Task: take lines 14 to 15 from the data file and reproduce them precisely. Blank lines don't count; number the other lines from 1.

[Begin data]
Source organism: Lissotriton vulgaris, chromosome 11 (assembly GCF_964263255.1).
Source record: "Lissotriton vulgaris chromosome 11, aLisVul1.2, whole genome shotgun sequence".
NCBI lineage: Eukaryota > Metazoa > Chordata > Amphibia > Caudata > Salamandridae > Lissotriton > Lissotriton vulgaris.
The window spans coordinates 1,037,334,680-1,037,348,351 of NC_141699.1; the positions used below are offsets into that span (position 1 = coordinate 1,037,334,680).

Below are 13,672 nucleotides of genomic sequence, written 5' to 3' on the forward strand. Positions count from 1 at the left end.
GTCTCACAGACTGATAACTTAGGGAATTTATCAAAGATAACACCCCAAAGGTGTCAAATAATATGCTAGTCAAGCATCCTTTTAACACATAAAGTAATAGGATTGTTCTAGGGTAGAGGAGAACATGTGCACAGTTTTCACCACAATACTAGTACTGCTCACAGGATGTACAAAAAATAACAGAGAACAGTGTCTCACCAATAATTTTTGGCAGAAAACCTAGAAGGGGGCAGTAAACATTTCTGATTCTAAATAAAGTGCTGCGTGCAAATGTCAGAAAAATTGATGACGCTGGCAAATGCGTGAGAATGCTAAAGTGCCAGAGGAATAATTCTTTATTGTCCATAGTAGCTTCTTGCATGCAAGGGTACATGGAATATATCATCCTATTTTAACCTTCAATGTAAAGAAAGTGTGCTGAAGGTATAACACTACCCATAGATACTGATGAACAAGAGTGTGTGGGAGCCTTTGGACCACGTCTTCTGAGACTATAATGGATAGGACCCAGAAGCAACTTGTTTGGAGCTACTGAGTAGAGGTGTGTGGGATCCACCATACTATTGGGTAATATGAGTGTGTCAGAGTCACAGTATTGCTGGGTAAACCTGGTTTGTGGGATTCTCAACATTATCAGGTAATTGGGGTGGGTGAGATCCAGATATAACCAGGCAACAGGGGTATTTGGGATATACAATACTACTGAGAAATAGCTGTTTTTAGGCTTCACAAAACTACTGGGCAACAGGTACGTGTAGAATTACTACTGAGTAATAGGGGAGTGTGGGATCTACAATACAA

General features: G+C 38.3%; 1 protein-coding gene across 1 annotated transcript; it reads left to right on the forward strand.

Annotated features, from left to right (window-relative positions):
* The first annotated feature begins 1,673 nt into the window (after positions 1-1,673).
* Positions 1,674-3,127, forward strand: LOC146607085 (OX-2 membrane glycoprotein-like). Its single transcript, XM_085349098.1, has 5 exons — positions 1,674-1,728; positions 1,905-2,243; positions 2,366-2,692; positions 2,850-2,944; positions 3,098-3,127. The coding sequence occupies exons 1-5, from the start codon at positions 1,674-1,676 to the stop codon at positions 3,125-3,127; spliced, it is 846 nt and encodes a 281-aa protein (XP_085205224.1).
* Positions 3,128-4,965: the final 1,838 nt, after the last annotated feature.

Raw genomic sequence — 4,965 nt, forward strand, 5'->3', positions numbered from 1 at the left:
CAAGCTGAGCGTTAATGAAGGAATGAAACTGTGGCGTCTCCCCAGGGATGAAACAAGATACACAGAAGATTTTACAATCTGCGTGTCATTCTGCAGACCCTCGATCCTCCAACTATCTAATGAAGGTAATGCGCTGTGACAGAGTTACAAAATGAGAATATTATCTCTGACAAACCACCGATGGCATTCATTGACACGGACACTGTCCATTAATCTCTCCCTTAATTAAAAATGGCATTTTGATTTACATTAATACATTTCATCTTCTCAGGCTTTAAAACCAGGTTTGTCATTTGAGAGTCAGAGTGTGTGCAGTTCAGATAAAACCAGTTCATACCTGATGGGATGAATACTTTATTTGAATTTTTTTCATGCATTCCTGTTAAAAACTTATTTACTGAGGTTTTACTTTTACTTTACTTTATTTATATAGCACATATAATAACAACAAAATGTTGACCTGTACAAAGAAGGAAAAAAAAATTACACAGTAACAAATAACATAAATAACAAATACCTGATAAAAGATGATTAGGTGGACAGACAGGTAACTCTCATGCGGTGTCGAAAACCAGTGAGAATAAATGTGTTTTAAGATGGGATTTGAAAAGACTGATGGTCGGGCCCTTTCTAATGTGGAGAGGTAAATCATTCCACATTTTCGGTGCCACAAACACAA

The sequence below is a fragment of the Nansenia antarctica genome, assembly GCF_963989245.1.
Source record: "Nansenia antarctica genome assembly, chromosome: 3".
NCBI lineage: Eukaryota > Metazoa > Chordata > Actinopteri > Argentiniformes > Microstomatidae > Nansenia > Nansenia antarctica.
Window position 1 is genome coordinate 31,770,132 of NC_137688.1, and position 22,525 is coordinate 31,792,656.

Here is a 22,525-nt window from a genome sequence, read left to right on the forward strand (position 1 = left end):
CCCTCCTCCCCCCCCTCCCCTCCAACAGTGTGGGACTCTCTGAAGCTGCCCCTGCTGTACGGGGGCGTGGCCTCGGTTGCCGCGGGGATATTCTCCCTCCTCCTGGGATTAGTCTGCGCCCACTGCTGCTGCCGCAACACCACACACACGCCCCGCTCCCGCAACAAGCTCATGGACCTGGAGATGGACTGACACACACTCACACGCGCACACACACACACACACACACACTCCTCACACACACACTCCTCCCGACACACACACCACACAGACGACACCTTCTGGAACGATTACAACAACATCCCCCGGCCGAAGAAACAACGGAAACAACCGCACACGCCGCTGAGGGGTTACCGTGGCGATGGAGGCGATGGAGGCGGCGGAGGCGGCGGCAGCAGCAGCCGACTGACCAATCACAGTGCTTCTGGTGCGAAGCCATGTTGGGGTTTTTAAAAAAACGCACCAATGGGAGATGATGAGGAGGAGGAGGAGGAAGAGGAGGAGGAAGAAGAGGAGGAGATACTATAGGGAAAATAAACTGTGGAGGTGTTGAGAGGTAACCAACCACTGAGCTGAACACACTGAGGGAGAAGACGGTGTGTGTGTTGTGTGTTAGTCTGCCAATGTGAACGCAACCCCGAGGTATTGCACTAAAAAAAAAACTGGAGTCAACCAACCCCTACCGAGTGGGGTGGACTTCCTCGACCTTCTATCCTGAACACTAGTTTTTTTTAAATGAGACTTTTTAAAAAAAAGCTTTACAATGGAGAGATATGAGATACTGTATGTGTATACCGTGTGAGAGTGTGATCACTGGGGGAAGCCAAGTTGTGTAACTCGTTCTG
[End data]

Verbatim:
The sequence below is a fragment of the Nansenia antarctica genome, assembly GCF_963989245.1.
Source record: "Nansenia antarctica genome assembly, chromosome: 3".